New Targets of Thyroid Hormone Action


Thyroid hormone is major regulator of body weight and metabolic status in humans. Despite its prominent role in normal human function and in replacement therapy our ability to determine its beneficial effects are limited as our diagnostic tests have remained similar for 50 years. The goal of this application is to use novel biochemical and genetic platforms to better understand thyroid hormones beneficial effects on metabolism in order to better tailor replacement therapy in patients and to aid in the development of novel therapies for metabolic disease.

Thyroid Follicular Cell Development in Mice and Humans


Thyroid hormone (TH) is a critical mediator of fetal development and then essential for normal health during adulthood. Currently, therapy for those with hypothyroidism (either congenital or acquired later in life) is with L-thyroxine and many individuals on therapy do not feel adequately replaced. In this proposal we put forward experiments designed to develop thyroid hormone secreting follicular cells from mouse embryonic stem cells and human induced pluripotent stem cells. Completion of this work will give us significant insight into the developmental biology of the thyroid and potentially offer a unique and powerful approach to treat hypothyroidism in humans. Furthermore, the development of follicular cells from progenitor cells will give us an ideal model to better understand many disease of the thyroid that affect human health.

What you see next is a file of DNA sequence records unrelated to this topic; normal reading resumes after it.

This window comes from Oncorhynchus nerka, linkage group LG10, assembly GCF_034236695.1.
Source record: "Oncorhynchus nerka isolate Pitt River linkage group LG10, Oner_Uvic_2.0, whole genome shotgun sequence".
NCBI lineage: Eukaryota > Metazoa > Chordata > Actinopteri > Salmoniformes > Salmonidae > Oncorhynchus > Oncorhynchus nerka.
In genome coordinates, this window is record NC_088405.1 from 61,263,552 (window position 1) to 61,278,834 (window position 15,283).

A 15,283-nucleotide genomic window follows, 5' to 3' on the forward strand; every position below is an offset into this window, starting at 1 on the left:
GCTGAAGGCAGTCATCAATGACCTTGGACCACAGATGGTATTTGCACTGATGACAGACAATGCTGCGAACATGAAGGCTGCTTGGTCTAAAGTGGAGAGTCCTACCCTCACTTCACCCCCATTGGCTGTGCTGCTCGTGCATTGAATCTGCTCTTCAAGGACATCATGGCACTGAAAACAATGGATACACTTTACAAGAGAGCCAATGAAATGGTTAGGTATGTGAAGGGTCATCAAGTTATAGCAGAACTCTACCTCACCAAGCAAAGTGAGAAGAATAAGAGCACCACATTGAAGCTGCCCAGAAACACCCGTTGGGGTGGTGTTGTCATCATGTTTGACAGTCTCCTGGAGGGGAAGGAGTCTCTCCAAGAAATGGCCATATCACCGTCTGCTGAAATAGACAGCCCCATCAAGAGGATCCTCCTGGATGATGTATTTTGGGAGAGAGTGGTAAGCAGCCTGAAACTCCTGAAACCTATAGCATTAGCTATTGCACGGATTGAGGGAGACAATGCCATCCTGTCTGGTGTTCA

Corepressor Regulation of Nuclear Receptor Action


Thyroid hormone (TH) is a critical mediator of fetal development and then essential for normal metabolic and neurologic function during adulthood. Over the last number of years it has become increasingly clear that tissue-specific actions of TH are likely more important to determine rather than a global assessment of thyroid function. To do this one must understand the components of the complex that determines cellular TH action. This proposal will focus on key components of that complex the nuclear corepressors, NCoR1 and SMRT and show how they mediate key cell-specific effects to mediate TH action.

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